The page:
The compromised computers are enslaved into a peer-to-peer botnet that has slowly grown over the years and now counts around one million active infected PCs. The number is huge, but when compared to the nine million computers that had the most recent version of the rootkit installed at one point, it seems not that bad.
The largest numbers of infected machines were predictably spotted in the US, Canada and Western Europe, although there is seemingly no country in the world that doesn't have at least one infected computer:
"Our research has discovered that the ZeroAccess botnet is currently being used for two main purposes: Click fraud and Bitcoin mining," shared Sophos' Senior Threat Researcher James Wyke. "If running at maximum capacity the ZeroAccess botnet is capable of making a staggering amount of money: in excess of $100,000 a day."
Despite recent changes to the rootkit, it still acts as a malware delivery platform. The changes include a new P2P protocol, filed stored in a different location, a new autostart feature that hooks into the registry, and the use of a user-mode rootkit in 32-bit Windows.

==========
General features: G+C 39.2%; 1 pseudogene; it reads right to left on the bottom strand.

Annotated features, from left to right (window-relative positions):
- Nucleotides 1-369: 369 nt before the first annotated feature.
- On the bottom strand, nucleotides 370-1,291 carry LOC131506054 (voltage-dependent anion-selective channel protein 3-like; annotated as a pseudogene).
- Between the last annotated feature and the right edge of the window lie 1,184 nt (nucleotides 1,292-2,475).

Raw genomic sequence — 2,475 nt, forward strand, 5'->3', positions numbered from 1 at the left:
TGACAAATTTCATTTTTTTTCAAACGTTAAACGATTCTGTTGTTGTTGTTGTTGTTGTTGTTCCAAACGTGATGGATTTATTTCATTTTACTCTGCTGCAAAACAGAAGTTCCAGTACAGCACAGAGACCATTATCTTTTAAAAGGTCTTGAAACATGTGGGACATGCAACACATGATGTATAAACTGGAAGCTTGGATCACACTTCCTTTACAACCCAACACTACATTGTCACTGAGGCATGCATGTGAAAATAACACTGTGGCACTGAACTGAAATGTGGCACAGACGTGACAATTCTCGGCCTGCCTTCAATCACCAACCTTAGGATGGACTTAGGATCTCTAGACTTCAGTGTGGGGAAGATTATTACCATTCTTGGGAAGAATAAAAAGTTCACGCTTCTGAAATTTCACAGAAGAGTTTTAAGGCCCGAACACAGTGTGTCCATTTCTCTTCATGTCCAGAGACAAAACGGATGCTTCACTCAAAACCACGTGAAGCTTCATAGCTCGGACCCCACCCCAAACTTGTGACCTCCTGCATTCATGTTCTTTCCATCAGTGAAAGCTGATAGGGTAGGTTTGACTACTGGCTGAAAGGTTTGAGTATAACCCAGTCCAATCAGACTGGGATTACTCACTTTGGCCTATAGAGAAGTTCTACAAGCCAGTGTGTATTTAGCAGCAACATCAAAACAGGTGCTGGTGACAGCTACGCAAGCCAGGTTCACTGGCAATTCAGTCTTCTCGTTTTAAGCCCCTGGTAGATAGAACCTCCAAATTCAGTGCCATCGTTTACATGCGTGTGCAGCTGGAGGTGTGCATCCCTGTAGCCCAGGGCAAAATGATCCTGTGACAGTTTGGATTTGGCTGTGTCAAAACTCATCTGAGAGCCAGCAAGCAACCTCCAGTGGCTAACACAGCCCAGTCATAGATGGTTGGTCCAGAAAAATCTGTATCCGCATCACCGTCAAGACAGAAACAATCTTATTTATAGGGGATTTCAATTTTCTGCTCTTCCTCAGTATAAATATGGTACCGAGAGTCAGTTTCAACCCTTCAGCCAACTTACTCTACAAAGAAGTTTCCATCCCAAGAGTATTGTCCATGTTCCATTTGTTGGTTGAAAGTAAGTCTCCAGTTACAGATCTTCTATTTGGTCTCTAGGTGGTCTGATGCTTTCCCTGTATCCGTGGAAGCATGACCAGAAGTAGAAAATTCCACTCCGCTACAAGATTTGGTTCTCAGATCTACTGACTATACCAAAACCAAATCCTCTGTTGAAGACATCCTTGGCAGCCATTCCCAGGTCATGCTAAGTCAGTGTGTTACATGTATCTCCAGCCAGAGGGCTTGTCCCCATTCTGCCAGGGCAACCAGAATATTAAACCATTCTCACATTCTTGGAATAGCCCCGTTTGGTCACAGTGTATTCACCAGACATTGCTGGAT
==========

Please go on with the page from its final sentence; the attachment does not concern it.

Users usually get saddled with the rootkit when inadvertently visiting sites hosting exploit kits, when searching fake key generators, cracks and game downloads, or when already infected with malware that downloads additional malware on the machine.
"One reason for the continued growth of ZeroAccess is that the authors are using a lucrative Pay-Per-Install affiliate scheme to distribute the droppers," Wyke points out.
Users who wish to protect themselves against the rootkit (and other malware) are advised to install a reputable AV solution and keep it up to date, as most of them detect the various ZeroAccess variants.
For more detail about the malware and the botnet, download Sophos' report.
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